May 13, 1998


9:02 P.M. (L)


                               THE WHITE HOUSE

                        Office of the Press Secretary
                              (Berlin, Germany)
For Immediate Release                                     May 13, 1998     

                              PRESS BRIEFING BY 
                        PRESS SECRETARY MIKE MCCURRY 
                              Radisson SAS Hotel
                               Berlin, Germany 	     			       

9:02 P.M. (L)



	     Q	  France has said they're opposed to sanctions, 
and I think Russia.  That's not a very good start --
	     MR. MCCURRY:  I think that other -- everyone here is 
well aware of the view that other governments take on the use of 
economic policy as a tool of diplomacy.  Very few, hardly any 
other countries in this world view economics as the useful tool 
for diplomacy that the United States sees.  It may reflect our 
own status as an economic superpower, but it also reflects maybe 
some different ways in which people think about market flows and 
their own positions as market capitalist democracies.  
	     Prime Minister Blair has indicated this will be a 
subject that the leaders will take up and address when they meet 
in Birmingham, and we'll see how ideas have developed as we look 
ahead to the coming discussion in a few days.

	     Q	  How do you pursue that given the reluctance --
	     MR. MCCURRY:  They will meet and discuss this issue, 
as the Prime Minister indicated.

	     Q	  If the U.S. urges economic sanctions against 
India and most of the other G-8 nations refuse, does that send a 
mixed message to India and undercut the effect of the U.S. 
	     MR. MCCURRY:  Depends on what other ways in which 
those other governments choose to express the displeasure that 
they have all, to my knowledge, expressed in the wake of these 
tests.  They have all universally, as far as I know, condemned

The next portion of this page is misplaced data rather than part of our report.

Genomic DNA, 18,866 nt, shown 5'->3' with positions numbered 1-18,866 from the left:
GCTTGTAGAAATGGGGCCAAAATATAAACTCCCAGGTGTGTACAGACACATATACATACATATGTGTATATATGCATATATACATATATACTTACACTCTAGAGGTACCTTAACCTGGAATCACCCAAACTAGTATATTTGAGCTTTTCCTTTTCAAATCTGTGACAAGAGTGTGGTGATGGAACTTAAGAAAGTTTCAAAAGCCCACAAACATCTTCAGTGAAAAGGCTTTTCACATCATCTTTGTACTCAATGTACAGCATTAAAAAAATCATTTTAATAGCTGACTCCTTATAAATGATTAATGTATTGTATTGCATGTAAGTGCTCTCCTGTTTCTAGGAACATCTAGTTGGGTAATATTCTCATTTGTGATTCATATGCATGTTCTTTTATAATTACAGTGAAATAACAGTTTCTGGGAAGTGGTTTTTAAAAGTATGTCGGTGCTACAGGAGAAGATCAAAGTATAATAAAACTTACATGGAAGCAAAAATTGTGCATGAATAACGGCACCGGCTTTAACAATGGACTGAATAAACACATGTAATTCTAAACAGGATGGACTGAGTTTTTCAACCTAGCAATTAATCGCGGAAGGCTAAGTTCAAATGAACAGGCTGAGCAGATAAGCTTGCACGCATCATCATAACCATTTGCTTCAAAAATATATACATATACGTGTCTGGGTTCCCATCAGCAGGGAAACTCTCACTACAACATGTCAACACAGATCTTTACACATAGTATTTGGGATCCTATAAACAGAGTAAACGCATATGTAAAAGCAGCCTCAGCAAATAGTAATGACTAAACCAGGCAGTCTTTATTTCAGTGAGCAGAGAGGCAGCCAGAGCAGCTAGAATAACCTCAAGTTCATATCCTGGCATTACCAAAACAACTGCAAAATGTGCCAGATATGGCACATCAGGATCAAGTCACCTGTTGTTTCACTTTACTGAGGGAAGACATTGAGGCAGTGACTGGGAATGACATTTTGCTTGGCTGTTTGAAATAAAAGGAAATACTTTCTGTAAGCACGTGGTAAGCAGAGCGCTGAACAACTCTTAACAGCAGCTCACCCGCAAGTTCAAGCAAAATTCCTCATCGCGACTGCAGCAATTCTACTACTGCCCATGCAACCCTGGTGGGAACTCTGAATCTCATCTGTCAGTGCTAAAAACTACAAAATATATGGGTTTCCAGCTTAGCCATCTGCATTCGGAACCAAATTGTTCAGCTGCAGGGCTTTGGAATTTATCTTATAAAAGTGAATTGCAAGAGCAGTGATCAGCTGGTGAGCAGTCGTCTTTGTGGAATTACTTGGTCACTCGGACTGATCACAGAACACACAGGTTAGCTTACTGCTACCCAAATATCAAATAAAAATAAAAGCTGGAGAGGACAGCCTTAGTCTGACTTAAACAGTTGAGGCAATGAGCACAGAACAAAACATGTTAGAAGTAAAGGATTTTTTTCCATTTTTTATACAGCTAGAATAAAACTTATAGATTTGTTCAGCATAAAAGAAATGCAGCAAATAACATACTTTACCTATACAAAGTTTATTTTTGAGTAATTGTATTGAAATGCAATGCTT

the tests, and no doubt, each of those governments will have 
different ways of expressing their displeasure.
	     Q	  So does that mean that Clinton will tell them 
that if they don't want economic sanctions, they should take some 
other kinds of steps?
	     MR. MCCURRY:  That means that many of them may move, 
and maybe already some -- obviously, Japan is one -- are already 
moving to do exactly that.  And I think that there will be some 
discussion in Birmingham about how to coordinate the work that 
all the governments around the table would want to do to remind 
India of its obligations and to express the displeasure that has 
been voiced by each of those nations.
	     Q	  Is the situation with the media at this point 
such that we learn about these nuclear tests at roughly the same 
time the administration learns about them -- do you consider that 
the President gets a good jump on that information or is such now 
that --
	     MR. MCCURRY:  Well, it depends.  It depends.  We've 
had in the period of time that Bill Clinton has been President, 
there have been tests by a number of governments and there have 
been different -- a different quantity and quality of information 
available in each and every instance, as far as I recall.

	     Q	  In these instances -- everybody is getting  
information around the same time as the President --
	     MR. MCCURRY:  Well, whatever information that you 
had access to and whatever information we had access to is 
something that I imagine that Admiral Jeremiah and the 
President's foreign intelligence advisory board are going to be 
looking at carefully in the next week or so.

            END                        9:11 P.M. (L)